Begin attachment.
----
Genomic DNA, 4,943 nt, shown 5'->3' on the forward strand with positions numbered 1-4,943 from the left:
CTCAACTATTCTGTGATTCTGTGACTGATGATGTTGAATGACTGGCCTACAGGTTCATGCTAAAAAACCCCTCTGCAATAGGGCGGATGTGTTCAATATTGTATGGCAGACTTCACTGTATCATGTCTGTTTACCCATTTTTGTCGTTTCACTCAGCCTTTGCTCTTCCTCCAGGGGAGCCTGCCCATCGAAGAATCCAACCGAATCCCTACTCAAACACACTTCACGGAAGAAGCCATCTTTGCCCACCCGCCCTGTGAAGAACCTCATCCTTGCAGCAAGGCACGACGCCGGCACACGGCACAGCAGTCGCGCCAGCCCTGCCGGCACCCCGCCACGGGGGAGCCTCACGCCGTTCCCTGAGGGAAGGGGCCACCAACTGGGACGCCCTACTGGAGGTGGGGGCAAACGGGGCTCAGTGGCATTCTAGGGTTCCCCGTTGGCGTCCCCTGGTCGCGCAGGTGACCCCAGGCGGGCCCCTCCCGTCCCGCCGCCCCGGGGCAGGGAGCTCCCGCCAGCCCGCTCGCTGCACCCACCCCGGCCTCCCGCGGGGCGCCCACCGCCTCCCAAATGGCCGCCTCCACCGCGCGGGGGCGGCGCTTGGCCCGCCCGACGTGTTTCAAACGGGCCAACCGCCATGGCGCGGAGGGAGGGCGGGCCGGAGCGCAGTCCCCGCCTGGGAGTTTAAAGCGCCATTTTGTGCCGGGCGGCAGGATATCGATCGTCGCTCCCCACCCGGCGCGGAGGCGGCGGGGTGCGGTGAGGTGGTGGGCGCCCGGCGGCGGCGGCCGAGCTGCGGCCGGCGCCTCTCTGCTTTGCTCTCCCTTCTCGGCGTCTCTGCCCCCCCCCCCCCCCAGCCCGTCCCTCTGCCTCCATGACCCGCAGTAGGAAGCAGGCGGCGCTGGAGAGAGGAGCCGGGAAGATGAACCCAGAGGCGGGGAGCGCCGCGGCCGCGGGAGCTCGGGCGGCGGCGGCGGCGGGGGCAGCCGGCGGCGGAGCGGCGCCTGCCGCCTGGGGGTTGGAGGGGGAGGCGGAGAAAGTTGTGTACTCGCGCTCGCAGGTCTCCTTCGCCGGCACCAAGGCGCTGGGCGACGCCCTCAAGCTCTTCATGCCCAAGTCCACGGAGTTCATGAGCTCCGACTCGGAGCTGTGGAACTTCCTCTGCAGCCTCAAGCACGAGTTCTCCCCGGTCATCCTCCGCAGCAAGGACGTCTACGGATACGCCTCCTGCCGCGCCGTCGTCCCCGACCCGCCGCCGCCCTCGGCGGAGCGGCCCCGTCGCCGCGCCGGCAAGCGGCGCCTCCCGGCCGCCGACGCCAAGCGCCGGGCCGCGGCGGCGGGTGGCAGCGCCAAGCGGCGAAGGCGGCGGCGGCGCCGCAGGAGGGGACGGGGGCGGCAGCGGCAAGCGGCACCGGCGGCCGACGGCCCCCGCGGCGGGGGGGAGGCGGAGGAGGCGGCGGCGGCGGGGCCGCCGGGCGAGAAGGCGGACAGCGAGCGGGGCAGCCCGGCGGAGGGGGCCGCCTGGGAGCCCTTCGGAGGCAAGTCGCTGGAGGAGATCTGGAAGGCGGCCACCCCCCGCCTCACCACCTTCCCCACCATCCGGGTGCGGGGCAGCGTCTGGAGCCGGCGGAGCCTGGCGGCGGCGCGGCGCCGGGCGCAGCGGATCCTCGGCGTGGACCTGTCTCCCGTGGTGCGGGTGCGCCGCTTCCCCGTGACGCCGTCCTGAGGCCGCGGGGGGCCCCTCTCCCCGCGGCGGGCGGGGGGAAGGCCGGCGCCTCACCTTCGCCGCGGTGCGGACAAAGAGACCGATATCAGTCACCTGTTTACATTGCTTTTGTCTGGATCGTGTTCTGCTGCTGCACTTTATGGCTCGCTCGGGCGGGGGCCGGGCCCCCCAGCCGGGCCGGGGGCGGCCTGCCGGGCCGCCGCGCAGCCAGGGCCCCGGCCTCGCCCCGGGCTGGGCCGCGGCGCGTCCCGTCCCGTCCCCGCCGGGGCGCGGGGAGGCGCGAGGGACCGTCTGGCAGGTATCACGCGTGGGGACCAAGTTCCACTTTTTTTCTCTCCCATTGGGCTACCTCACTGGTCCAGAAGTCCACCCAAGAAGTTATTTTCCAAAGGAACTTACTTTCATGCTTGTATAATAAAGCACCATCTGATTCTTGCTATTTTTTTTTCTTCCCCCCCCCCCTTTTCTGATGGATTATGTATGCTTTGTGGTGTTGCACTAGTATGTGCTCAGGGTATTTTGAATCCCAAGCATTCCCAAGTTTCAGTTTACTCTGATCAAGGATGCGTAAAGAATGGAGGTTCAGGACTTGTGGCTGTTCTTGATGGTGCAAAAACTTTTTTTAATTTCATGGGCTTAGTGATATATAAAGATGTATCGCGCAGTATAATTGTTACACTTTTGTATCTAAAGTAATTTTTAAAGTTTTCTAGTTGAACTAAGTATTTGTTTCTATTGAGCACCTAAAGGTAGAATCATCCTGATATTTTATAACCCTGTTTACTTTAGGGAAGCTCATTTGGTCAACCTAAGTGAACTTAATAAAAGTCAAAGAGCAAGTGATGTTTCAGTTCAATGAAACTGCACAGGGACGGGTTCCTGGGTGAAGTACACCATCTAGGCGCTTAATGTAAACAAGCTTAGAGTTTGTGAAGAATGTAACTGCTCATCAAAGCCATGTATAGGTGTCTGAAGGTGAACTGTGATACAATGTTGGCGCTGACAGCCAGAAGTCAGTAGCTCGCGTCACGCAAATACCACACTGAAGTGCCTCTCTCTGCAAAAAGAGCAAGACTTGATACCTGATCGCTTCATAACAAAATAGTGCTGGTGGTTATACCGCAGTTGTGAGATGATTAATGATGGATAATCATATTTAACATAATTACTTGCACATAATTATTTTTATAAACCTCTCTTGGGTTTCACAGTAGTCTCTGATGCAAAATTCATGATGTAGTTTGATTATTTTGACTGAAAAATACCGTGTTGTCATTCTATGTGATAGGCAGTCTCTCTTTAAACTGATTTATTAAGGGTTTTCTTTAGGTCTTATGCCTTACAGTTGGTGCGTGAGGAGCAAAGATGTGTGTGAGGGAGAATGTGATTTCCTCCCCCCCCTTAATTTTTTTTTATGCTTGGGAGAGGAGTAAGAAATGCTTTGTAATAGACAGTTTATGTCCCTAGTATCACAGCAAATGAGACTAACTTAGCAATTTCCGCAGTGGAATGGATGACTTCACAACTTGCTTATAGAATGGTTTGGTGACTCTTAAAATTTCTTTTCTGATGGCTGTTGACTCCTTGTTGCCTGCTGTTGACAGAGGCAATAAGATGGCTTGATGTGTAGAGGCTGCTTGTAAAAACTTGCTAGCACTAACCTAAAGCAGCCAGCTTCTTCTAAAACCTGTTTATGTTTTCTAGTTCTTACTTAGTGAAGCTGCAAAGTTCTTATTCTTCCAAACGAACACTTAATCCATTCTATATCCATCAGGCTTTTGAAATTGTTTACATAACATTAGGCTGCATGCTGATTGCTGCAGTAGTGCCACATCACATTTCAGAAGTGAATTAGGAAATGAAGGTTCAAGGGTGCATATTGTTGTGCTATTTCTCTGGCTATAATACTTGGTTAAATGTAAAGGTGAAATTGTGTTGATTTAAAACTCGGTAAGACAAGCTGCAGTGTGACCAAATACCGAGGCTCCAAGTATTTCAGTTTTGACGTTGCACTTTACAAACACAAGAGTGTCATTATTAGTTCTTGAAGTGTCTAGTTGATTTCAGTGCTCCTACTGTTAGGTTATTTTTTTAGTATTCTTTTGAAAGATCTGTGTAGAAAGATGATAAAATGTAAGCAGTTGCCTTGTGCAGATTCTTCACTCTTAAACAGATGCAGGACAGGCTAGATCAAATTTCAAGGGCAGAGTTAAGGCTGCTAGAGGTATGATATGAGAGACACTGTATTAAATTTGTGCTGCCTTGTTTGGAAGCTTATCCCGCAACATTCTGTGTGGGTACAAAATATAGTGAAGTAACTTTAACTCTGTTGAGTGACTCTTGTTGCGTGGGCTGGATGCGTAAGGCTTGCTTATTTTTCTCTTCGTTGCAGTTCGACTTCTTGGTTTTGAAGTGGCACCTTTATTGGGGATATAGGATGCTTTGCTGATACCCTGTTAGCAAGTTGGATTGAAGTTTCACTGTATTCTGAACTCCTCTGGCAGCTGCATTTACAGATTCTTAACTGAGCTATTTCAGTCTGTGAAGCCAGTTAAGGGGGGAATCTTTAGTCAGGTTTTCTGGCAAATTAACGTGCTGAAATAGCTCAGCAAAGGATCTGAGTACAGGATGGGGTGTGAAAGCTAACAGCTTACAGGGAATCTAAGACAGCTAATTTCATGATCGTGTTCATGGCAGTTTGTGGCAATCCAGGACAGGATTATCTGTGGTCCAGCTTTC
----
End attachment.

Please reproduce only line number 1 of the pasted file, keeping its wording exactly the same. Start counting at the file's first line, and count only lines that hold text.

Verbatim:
Genomic DNA, 4,943 nt, shown 5'->3' on the forward strand with positions numbered 1-4,943 from the left: